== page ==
Her story is told in scenes, ineluctably moving scenes, from the time when she and her brother were sent by her fancy living parents to Stamps, Arkansas, and a grandmother who had the local Store. Displaced they were and "If growing up is painful for the Southern Black girl, being aware of her displacement is the rust on the razor that threatens the throat." But alternating with all the pain and terror (her rape at the age of eight when in St. Louis With her mother) and humiliation (a brief spell in the kitchen of a white woman who refused to remember her name) and fear (of a lynching—and the time they buried afflicted Uncle Willie under a blanket of vegetables) as well as all the unanswered and unanswerable questions, there are affirmative memories and moments: her charming brother Bailey; her own "unshakable God"; a revival meeting in a tent; her 8th grade graduation; and at the end, when she's sixteen, the birth of a baby. Times When as she says "It seemed that the peace of a day's ending was an assurance that the covenant God made with children, Negroes and the crippled was still in effect."

However charily one should apply the word, a beautiful book, an unconditionally involving memoir for our time or any time.

Pub Date: Feb. 1, 1969

ISBN: 0375507892

Page Count: 235

Publisher: Random House

Review Posted Online: May 14, 2012

Kirkus Reviews Issue: Feb. 1, 1969

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A PEOPLE'S HISTORY OF THE UNITED STATES

For Howard Zinn, long-time civil rights and anti-war activist, history and ideology have a lot in common. Since he thinks that everything is in someone's interest, the historian—Zinn posits—has to figure out whose interests he or she is defining/defending/reconstructing (hence one of his previous books, The Politics of History). Zinn has no doubts about where he stands in this "people's history": "it is a history disrespectful of governments and respectful of people's movements of resistance." So what we get here, instead of the usual survey of wars, presidents, and institutions, is a survey of the usual rebellions, strikes, and protest movements. Zinn starts out by depicting the arrival of Columbus in North America from the standpoint of the Indians (which amounts to their standpoint as constructed from the observations of the Europeans); and, after easily establishing the cultural disharmony that ensued, he goes on to the importation of slaves into the colonies. Add the laborers and indentured servants that followed, plus women and later immigrants, and you have Zinn's amorphous constituency. To hear Zinn tell it, all anyone did in America at any time was to oppress or be oppressed; and so he obscures as much as his hated mainstream historical foes do—only in Zinn's case there is that absurd presumption that virtually everything that came to pass was the work of ruling-class planning: this amounts to one great indictment for conspiracy. Despite surface similarities, this is not a social history, since we get no sense of the fabric of life. Instead of negating the one-sided histories he detests, Zinn has merely reversed the image; the distortion remains.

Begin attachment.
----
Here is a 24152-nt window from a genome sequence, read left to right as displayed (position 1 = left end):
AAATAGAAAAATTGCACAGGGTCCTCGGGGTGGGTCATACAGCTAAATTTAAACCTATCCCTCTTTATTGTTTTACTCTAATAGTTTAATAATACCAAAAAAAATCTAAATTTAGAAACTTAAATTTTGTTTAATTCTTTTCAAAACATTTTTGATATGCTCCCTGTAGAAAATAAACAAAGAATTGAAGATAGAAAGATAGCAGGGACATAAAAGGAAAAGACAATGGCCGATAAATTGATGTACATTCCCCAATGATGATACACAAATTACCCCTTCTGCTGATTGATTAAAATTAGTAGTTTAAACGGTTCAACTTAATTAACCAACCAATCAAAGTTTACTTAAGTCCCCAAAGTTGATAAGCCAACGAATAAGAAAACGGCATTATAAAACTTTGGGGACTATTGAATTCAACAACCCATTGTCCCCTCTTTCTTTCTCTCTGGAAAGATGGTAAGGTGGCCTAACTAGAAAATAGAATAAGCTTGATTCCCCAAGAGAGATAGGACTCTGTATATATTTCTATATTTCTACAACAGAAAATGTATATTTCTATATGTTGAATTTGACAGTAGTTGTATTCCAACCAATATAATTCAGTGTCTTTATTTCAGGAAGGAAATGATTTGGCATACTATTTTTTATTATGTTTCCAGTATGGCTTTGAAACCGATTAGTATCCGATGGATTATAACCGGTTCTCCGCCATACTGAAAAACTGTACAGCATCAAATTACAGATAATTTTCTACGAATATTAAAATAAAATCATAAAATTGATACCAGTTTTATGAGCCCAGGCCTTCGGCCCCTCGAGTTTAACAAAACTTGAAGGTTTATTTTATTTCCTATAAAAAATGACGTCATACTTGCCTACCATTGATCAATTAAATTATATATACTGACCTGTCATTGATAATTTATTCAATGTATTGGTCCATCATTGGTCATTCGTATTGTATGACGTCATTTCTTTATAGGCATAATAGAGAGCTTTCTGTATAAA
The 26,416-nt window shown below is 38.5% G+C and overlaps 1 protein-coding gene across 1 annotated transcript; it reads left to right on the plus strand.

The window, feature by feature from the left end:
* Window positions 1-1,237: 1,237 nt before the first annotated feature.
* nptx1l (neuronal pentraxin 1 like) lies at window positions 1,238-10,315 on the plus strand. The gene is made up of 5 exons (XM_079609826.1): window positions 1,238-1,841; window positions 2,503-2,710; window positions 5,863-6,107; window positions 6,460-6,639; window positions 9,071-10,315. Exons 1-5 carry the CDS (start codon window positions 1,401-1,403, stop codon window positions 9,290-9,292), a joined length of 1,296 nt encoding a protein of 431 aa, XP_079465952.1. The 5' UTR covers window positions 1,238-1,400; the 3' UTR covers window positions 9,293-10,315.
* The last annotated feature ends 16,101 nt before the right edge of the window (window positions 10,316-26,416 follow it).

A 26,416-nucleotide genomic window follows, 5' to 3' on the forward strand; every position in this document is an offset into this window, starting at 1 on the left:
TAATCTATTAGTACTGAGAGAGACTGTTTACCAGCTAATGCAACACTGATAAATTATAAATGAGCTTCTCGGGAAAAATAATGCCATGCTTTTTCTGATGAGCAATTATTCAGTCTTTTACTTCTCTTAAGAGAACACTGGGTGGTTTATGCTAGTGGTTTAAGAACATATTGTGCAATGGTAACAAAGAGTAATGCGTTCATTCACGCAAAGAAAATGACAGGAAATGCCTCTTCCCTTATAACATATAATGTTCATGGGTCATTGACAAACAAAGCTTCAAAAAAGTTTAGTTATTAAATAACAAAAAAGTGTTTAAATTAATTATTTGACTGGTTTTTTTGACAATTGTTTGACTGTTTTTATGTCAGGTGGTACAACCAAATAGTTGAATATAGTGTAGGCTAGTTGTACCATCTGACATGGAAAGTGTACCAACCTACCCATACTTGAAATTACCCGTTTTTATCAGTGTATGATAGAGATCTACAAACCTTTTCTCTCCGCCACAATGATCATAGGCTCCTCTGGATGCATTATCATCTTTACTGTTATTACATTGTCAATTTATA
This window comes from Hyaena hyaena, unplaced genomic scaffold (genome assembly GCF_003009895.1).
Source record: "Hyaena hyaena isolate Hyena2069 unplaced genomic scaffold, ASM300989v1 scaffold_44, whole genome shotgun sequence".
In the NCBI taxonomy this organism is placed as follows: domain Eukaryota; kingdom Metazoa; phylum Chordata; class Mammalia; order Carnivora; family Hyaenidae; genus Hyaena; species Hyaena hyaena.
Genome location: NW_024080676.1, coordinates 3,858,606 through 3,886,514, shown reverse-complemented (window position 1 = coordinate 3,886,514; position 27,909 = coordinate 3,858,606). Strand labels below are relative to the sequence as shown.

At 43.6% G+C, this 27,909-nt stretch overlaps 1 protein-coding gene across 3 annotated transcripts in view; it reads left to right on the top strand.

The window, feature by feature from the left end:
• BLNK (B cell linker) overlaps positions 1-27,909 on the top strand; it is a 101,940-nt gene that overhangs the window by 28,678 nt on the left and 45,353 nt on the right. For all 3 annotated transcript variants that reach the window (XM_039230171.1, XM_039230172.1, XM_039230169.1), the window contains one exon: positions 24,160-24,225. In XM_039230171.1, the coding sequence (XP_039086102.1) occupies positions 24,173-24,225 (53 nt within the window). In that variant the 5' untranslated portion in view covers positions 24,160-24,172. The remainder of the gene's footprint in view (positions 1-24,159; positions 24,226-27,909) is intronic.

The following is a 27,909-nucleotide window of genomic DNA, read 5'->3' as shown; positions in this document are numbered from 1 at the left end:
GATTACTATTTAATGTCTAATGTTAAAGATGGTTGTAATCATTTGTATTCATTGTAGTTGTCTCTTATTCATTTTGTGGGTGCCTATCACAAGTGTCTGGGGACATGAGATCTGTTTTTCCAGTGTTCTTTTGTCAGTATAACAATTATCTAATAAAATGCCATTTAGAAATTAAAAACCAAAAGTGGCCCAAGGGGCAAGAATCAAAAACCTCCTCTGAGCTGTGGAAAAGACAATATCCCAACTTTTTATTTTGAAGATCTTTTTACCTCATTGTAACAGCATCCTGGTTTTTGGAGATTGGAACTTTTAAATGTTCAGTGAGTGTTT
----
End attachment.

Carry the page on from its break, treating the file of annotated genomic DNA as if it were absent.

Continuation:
Pub Date: Jan. 1, 1979

ISBN: 0061965588

Page Count: 772

Publisher: Harper & Row

Review Posted Online: May 26, 2012

Kirkus Reviews Issue: Jan. 1, 1979